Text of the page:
Each furnace or air handler has its own peculiar air moving characteristics. So how can you figure out what the fan your working on it supposed to be doing? There is no single source for this information, but hopefully this article can guide you in your search for this essential data.
Fan Test Methods
When diagnosing or air balancing a system it is critical to know fan airflow. This value can be measured by totaling the airflow at the grilles or registers and adding them together if there is no duct leakage, but this method lacks accuracy because nearly all ducts leak.
If the ducting has a straight inlet or discharge of between five and 10 duct diameters, the duct can be traversed to determine fan airflow. But the easiest and fairly accurate method of determining airflow at the fan is to do measure Total External Static Pressure and read fan airflow from the manufacturer’s data.
The accuracy of interpreting airflow by using this method depends on several conditions.
Read and record the manufacturer, model and serial number of the air handler being tested. Verify that the current fan motor is the same as the original, and that the fan is clean and that the fan nut is fastened securely to the shaft.
If there are belts, be certain they have the proper tension (about ¾-in. flex between pulleys) and that the belt and pulleys are in good condition.
From the model number, determine the tonnage of the equipment. Design airflow in cooling mode typically equals 400 cfm per ton, or check you engineering data.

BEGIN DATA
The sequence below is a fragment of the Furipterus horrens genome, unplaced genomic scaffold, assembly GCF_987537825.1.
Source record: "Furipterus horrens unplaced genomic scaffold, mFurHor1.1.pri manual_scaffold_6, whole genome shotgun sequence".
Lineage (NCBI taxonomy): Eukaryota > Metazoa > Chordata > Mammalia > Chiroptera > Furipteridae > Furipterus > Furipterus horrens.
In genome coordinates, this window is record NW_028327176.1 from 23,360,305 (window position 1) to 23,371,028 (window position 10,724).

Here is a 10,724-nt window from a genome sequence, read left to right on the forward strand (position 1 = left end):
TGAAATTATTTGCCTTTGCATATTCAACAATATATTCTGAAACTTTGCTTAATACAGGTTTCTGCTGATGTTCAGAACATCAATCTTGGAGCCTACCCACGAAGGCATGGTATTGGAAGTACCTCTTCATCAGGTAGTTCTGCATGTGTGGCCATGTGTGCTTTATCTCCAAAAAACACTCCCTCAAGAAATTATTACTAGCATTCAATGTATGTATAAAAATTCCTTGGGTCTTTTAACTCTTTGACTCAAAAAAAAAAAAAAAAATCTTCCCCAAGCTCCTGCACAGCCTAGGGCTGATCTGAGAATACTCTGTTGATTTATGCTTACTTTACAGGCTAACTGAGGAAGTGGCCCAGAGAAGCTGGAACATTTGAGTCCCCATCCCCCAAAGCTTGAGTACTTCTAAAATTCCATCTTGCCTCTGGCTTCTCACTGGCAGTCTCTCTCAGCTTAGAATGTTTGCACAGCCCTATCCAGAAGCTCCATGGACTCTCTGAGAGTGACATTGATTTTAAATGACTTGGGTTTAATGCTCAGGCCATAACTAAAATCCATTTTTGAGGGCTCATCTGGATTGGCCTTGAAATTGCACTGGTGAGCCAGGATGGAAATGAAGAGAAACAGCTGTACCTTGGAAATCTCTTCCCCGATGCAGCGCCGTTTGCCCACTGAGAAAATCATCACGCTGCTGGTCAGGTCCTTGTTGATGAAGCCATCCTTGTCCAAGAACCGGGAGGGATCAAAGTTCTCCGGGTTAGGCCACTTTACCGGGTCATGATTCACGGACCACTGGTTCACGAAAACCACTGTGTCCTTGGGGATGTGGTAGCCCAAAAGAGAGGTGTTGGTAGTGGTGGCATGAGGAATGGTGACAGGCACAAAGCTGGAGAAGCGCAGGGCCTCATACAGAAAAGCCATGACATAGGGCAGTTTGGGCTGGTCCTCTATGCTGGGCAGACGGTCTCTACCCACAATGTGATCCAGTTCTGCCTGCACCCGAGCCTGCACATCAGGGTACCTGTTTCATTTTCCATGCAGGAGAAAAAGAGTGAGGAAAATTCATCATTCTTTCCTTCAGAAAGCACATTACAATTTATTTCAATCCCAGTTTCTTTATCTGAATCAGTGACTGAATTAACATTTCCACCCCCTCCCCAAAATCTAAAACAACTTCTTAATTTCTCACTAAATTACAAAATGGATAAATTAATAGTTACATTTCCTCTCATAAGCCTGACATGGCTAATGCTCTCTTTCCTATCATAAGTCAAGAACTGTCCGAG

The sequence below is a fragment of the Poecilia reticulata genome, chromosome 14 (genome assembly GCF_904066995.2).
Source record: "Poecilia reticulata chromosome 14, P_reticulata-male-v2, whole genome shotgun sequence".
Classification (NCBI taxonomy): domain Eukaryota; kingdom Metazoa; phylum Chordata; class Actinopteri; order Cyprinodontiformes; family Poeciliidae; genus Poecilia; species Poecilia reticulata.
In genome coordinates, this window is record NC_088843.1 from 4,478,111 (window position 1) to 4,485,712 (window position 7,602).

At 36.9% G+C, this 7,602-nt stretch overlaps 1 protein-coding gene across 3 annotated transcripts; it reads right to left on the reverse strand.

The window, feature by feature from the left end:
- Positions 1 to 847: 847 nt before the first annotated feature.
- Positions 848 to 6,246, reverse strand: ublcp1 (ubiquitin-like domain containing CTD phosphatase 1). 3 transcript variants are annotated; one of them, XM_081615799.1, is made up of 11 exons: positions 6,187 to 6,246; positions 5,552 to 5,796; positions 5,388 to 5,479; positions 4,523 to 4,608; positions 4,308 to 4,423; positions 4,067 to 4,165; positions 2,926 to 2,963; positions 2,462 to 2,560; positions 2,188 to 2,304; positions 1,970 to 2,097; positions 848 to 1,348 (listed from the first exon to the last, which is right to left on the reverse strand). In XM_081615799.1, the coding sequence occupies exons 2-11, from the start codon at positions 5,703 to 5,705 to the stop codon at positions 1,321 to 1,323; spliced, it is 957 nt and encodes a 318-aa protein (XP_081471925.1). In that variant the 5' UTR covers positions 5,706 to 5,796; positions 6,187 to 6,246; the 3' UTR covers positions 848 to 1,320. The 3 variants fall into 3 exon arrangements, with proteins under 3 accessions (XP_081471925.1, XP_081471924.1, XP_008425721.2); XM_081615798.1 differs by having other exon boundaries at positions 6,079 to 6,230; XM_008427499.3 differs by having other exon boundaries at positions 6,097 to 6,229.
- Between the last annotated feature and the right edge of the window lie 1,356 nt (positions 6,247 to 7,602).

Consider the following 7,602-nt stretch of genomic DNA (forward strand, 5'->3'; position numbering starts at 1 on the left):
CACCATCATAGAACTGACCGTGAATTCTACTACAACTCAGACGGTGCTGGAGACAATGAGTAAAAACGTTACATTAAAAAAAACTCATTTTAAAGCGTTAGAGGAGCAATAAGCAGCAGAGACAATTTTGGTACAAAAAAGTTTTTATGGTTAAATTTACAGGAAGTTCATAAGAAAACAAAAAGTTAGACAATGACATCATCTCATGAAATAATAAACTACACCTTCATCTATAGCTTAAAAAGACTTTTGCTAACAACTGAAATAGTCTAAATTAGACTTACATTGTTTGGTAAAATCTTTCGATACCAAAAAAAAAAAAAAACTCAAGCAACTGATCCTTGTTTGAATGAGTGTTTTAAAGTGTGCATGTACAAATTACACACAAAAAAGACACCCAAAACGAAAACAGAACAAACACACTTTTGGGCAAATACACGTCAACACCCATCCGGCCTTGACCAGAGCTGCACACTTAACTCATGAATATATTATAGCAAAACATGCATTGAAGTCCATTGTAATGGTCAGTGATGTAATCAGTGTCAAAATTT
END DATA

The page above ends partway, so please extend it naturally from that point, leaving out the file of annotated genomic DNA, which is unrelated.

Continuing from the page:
If the fan is direct drive, determine the fan speed setting of the blower motor by reading the schematic on the back of the blower compartment door. The schematic will help you determine what the fan speed dip switches indicate, or which fan speed tap black fan wire is plugged into.
Collect the manufacturer’s fan performance data that matches the model number of the air handler or furnace. Look in the old engineering manuals around the office, or if the system is new check current information. Many new air handlers include fan data in the installation instructions.
Measure entering and exiting static pressure. Add the two pressures together to get Total External Static Pressure.
Using the manufacturer’s fan data, determine fan airflow by plotting the equipment tonnage, the fan speed and the total external static pressure. Some charts may include fan RPM and motor size as well.
Compare the fan airflow to the airflow measured at the supply registers or return grilles to determine the performance of the ducting and the system as a whole.
Often fan performance data for equipment that we service and test is not available. When this happens, we are in a position where interpreting airflow by measuring static pressure is difficult.
When the manufacturer’s fan data is not readily available, you can contact the manufacturer and they will send you the equipment fan tables. They may send you to their website to download the information you need. More and more manufacturers will give you access to their engineering specifications online.
As a last chance ditch effort, you may use similar information from another model having the same fan dimensions and RPM or use generic information, but this is as good as it sounds, generic and may be off by 5% to 15% depending on the source you select.
Consider it a quest for knowledge. Airflow is a critical part of what you’re doing. As one of my best friends says, “If you’re not measuring, you’re just guessing.”
Rob "Doc" Falke serves the industry as president of National Comfort Institute a training company specializing in measuring, rating, improving and verifying HVAC system performance. You can contact Doc at [email protected] or call him at 800/633-7058. Go to NCI’s website at nationalcomfortinstitute.com for free information, technical and sales articles and downloads.